Buying backup and disaster recovery software is a little like buying health insurance; sure, it feels like an unnecessary purchase right now, and nobody’s ever happy about paying monthly premiums. But, just like insurance, everybody neglects backup and disaster recovery or considers it to be a superfluous luxury...until they really need it.
And, let’s face it: if your clients think “This will NEVER happen to me!” the odds are stacked against them. Consider these eye-popping statistics about disaster recovery and business continuity:
Approximately half of all businesses in the US have experienced some type of disaster bad enough to halt operations
Some outages lasted for only a few hours, but over 80 percent lasted longer than a day!
Even having downtime for just an hour can be costly: for a small company, the cost of an hour of downtime is $8,000. For large enterprises? A whopping $700,000….per hour!
Your clients can’t afford to NOT have reliable backup and disaster recovery solutions ready to deploy. Yet, many companies, at least small businesses, willfully object to and refuse to have these solutions on hand. As a managed IT services provider, having your clients suffer such business disaster will not reflect well on you either.
Here are the three most common objections to having backup and disaster recovery, and how you can handle them.
Here’s the thing: truly robust backup and disaster recovery software is not cheap. Clients’ reluctance to pay up for this high-end software, coupled with their feelings of invincibility (“This could never happen to me!”), lead BDR software to the bottom of the priority pile. The way to handle this objection isn’t to focus on the sticker price: it’s to convey the immense value of BDR solutions, and the even higher costs that can hit their business if and when disaster strikes.
Citing statistics about the heavy costs of recovering from a disaster and the loss of business during downtime should wake your clients up, and is a good start. But the biggest obstacle you have to overcome here is really to remove the air of invincibility around your clients and to let them know that this could very easily happen to them. Sharing stories of similar, familiar companies that have suffered through such disaster is a good way to relate the problem to them.
Another obstacle to overcome regarding price is that your clients might bring several lost-cost or even free BDR options to the table. And it’s true; there are file-and-folder backup solutions that don’t go above $9.99 a month. Compared to the truly robust BDR solutions that cost $600 or more per month, it’s easy to see why many end-users opt for that cheap option. It’s your job to educate them on the vast difference between less expensive options and full-blown BDR. These lower cost options don’t provide image-based backup, don’t backup mail servers and aren’t nearly as quick in their restoration. Considering that the vast majority of data loss is caused by hardware failure (and not natural disasters, as is commonly misperceived), these cheap options do a fine enough job plugging one hole in the dam...but won’t be much help when there are multiple holes to plug.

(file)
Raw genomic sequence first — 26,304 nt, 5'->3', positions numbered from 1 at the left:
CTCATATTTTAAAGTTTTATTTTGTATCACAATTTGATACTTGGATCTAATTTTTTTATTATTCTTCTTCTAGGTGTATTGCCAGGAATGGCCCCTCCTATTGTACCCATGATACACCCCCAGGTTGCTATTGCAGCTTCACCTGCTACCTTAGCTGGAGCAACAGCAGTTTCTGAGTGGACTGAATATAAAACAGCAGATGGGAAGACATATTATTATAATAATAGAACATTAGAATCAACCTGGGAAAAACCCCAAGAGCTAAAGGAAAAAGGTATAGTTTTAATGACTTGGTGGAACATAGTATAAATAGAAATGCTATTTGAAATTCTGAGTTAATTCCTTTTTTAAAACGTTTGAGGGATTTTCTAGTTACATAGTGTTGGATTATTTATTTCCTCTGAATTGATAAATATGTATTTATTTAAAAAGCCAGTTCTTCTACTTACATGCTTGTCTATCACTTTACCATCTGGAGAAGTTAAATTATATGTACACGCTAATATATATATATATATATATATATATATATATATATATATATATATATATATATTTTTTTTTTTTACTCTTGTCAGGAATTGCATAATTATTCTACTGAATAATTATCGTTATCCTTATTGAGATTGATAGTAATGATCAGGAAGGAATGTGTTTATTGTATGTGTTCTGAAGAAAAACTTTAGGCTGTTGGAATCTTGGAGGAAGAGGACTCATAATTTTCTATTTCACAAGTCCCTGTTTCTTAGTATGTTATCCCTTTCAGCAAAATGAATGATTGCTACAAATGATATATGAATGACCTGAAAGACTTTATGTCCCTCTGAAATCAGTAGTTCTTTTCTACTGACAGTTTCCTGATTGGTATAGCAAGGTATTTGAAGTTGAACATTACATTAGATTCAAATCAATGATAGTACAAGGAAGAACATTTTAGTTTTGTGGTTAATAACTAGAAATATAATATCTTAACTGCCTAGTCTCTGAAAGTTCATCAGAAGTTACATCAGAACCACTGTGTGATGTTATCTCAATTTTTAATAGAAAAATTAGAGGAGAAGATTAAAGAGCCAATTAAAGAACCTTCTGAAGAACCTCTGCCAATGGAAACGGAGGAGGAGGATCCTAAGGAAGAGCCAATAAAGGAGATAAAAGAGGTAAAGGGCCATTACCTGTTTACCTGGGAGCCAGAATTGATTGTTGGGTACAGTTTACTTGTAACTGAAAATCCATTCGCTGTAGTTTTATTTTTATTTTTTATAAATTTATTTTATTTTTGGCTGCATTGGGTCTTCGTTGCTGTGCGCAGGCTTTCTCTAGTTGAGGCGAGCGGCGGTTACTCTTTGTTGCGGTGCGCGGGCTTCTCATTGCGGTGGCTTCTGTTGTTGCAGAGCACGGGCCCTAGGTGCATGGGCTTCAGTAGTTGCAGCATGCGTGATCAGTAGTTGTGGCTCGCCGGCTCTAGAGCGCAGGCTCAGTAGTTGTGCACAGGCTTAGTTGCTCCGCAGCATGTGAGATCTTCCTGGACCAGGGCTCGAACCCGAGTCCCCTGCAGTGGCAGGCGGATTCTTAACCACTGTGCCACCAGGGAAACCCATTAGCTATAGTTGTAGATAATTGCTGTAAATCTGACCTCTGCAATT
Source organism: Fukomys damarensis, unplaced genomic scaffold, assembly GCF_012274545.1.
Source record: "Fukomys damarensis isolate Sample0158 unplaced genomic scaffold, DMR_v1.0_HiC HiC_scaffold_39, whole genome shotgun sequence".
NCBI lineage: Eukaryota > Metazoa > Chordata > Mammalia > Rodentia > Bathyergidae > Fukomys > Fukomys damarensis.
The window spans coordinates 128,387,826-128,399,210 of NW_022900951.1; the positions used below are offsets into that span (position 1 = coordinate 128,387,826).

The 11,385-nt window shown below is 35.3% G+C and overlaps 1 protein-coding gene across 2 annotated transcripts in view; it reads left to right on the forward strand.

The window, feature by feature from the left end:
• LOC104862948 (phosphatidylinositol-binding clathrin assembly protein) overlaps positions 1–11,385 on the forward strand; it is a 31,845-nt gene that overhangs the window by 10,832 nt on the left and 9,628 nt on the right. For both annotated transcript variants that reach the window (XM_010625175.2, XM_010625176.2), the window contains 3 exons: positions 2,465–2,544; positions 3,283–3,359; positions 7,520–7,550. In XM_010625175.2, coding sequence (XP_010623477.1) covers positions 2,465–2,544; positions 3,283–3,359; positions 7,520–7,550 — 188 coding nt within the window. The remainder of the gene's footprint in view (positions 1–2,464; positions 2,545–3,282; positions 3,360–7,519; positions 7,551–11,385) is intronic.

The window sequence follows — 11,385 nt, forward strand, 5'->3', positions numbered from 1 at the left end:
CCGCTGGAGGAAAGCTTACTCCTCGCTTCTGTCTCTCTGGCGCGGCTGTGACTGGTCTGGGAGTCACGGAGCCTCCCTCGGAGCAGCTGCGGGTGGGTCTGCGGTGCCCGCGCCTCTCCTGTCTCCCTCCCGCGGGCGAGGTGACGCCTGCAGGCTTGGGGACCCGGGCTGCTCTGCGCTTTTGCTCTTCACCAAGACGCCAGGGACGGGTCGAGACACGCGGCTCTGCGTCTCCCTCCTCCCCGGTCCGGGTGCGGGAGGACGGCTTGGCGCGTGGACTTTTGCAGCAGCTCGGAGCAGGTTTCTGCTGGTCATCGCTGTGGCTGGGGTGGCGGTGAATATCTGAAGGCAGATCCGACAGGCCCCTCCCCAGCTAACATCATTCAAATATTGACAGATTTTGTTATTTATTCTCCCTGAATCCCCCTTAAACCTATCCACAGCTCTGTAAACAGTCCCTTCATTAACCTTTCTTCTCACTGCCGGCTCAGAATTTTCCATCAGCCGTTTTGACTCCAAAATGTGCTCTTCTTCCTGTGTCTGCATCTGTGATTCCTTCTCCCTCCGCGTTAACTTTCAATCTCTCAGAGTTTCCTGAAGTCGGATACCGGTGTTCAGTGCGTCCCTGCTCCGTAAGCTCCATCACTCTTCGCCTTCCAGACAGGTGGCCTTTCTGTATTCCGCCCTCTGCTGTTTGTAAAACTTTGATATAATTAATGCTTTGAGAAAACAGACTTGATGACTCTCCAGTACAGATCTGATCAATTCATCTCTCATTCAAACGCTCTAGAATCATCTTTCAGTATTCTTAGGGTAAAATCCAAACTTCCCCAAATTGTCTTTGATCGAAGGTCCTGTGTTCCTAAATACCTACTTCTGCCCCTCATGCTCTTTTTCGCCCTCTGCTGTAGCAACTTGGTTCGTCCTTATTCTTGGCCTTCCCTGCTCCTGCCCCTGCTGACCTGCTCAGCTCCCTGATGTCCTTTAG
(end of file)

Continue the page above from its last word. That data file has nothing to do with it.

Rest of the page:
Many of the traditional BDR solutions on the market are time-consuming to manage. They require a technician on your end to check backups and set up both virtualization and backup-and-recovery testing. The truth is that for many BDR solutions, there will be a lot of remedial tasks - dry, boring administrative tasks - that are required for both setup and maintenance.
Fortunately, a fully-managed backup and disaster recovery platform, one backed by a full team of certified network operations center (NOC) technicians, eliminates the need for all that painstaking day-to-day management. For many end users, this objection can be handled simply with a little bit of education; they probably don’t know that such hands-free solutions exist, and their perception of BDR software is that it’s a cumbersome piece of software, a myth that can be easily dispelled by you.
A Perceived Lack of Need
Finally, most companies simply don’t think they need BDR solutions. In their minds, BDR is nothing more than a “better mousetrap,” an unnecessary luxury item. To handle this objection, you can use both positive and negative anecdotes.
Negative stories work as a scare tactic. Regale your client with a story of how another company you had worked with opted not to adopt BDR solutions and best practices and, when disaster inevitably struck, the downtime and data loss was so significant that the company eventually went out of business. You don’t have to exaggerate or embellish any details to strengthen your scare-them-straight case: the simple facts should be more than enough.
But be sure to “kill them with kindness” too! A fine pairing to such a scary story or statistic would be the flipside of the argument; a company that was able to avert significant disaster because of their strong BDR software and their documented plan in place, allowing them to quickly bounce back. This works even better if the client in question is a competitor or another company within the industry that your client admires.
Backup and disaster recovery software isn’t on the shortlist of must-own solutions for most clients yet...but it should be. If you hear that price, day-to-day management or a perceived lack of need are among their key objections to buying BDR software, dust off these objection-handling tactics, pull up some key statistics and relevant anecdotes and show your clients why BDR is more than just a luxury; it should be the bedrock of any company’s technology.
By Meaghan Moraes
By Hunter Smith